New laws create stronger regulations for covered bonds and non-bank deposit takers
The Non-bank Deposit Takers Act 2013 introduces a licensing regime for Non-bank Deposit Takers (NBDTs) – which include finance companies, building societies, and credit unions. The Act also gives the Reserve Bank new powers to detect and intervene should an NBDT become distressed or fail.
The Act substantially retains the existing prudential requirements covering credit ratings, governance, risk management, capital, related party exposures, and liquidity requirements. However, it introduces a licensing requirement for NBDTs, which includes the requirement for an NBDT to have suitable directors and senior officers.
The Act does not eliminate the risk of a NBDT failing. Rather, it aims to reduce this risk, and to prevent significant damage to the financial system if a failure occurs. It will come into force by Order in Council, and the date for this is expected to be 1 May 2014. Existing NBDTs will then have 12 months to comply with licensing requirements.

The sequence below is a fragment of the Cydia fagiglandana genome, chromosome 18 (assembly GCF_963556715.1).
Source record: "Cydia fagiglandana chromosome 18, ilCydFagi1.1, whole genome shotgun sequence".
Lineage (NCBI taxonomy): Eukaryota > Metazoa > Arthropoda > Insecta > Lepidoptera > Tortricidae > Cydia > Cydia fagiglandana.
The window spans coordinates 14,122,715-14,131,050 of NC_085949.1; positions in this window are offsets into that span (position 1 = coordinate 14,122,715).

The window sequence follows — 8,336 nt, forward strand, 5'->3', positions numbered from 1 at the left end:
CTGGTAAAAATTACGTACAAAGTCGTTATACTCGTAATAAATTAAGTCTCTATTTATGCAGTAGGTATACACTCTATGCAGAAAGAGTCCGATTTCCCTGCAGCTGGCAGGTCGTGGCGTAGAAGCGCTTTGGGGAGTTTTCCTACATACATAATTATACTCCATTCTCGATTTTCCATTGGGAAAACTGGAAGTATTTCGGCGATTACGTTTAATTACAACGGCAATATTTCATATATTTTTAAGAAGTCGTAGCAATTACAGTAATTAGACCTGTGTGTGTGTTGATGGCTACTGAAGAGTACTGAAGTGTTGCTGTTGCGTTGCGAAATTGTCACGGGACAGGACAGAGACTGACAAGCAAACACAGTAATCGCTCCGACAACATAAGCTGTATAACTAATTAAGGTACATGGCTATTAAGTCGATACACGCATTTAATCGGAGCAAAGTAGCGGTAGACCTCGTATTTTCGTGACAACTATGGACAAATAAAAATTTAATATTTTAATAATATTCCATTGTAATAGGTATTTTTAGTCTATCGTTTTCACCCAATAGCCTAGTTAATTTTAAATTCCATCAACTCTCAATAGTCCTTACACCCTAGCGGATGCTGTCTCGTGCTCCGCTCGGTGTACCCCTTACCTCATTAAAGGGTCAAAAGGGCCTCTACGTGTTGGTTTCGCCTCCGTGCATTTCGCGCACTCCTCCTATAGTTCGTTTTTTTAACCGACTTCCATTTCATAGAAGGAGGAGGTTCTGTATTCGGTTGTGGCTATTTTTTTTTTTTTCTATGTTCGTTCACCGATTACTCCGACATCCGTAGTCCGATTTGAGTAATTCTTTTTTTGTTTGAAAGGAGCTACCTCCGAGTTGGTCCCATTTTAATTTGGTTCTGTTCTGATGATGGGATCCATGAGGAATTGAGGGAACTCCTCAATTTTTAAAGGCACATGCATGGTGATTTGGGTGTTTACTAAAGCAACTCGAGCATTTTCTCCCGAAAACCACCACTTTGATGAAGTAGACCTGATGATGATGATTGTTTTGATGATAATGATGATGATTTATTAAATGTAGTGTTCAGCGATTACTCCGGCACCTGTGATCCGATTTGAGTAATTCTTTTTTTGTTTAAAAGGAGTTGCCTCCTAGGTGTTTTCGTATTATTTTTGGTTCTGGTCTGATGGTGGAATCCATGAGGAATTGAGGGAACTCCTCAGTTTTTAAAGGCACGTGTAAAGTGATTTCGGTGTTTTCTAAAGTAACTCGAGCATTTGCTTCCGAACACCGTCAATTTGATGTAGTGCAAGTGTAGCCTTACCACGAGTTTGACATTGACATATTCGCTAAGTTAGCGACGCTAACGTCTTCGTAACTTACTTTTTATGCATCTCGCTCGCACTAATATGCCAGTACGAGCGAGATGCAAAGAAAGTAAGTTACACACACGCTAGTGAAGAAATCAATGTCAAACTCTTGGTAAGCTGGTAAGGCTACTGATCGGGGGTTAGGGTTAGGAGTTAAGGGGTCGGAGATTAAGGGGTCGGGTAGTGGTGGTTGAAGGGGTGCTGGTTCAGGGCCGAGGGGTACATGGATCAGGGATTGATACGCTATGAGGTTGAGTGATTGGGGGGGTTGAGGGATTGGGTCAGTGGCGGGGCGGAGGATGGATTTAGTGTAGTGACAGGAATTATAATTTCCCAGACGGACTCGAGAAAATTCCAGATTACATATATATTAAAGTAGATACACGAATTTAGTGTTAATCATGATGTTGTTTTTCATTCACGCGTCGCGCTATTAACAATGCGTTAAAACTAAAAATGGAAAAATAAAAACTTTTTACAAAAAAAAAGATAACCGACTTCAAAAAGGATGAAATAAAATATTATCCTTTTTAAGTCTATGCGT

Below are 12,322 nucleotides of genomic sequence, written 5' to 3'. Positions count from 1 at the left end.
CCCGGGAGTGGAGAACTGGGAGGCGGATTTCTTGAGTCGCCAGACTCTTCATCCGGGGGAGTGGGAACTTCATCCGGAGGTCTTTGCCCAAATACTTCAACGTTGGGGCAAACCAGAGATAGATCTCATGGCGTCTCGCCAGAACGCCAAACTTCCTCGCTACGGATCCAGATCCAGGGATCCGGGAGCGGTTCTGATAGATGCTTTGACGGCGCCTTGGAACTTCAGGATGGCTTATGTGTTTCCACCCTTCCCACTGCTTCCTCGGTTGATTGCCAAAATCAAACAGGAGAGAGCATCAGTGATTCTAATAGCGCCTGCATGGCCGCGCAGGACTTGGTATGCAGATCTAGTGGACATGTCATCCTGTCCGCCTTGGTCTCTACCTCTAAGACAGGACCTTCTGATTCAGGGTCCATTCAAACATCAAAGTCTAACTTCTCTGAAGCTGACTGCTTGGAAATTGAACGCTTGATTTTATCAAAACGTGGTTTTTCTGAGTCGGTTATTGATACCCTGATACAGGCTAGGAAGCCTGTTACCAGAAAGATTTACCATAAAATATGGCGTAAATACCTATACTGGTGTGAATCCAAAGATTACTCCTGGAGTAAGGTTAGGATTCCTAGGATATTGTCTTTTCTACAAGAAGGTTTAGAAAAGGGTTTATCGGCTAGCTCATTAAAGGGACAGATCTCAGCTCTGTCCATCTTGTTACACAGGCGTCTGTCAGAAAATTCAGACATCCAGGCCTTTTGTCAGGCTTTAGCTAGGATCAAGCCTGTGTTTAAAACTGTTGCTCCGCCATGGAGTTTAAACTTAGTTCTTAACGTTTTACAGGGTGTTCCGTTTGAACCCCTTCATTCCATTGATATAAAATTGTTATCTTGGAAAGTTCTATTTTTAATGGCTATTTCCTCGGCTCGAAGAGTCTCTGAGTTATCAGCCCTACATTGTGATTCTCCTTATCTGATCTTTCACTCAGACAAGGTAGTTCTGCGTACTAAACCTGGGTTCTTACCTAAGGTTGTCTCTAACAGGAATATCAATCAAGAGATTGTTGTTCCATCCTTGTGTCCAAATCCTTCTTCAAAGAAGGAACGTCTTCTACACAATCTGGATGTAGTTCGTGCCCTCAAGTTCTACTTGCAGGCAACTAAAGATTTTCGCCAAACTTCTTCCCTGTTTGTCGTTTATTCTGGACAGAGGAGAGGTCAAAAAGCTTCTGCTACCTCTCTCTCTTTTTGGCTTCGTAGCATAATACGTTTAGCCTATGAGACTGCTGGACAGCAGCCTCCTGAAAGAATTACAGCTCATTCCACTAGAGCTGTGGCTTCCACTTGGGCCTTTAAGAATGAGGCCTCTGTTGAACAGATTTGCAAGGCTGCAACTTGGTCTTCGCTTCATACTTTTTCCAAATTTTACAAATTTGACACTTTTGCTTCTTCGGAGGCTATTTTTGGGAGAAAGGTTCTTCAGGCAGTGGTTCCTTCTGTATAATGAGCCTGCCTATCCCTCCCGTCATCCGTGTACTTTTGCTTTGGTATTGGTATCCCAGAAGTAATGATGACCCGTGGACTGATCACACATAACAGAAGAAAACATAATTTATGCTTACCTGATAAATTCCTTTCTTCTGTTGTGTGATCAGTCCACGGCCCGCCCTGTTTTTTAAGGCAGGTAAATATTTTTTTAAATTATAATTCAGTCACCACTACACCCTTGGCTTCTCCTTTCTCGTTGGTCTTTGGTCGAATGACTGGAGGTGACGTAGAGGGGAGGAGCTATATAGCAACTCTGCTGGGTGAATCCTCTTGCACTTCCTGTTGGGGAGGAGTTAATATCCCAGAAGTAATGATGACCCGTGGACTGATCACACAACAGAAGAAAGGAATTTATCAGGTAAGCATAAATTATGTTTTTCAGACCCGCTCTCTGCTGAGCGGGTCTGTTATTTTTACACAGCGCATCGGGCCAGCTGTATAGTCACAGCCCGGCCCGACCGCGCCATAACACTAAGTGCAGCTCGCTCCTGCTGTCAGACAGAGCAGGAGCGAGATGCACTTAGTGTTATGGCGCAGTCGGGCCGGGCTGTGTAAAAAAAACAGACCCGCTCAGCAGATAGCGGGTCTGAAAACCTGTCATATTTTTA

The Reserve Bank of New Zealand (Covered Bonds) Amendment Act 2013 provides greater certainty and transparency for covered bonds issued by banks. The ability for banks to issue covered bonds helps improve financial stability by broadening banks' funding base.
The Act provides for covered bond programmes to be registered and monitored by the Reserve Bank. It also provides legal certainty that if a bank fails, the covered bond holders will have access to the cover pool assets.
Covered bonds are a type of debt security where bondholders have a secured interest over a specific pool of assets set aside by the issuing bank, known as the cover pool. To protect the interests of other creditors, including depositors, the total size of the cover pool will be limited to 10 percent of a bank's assets. The legislation received the Royal assent earlier this week and will come into effect on 10 December 2013.
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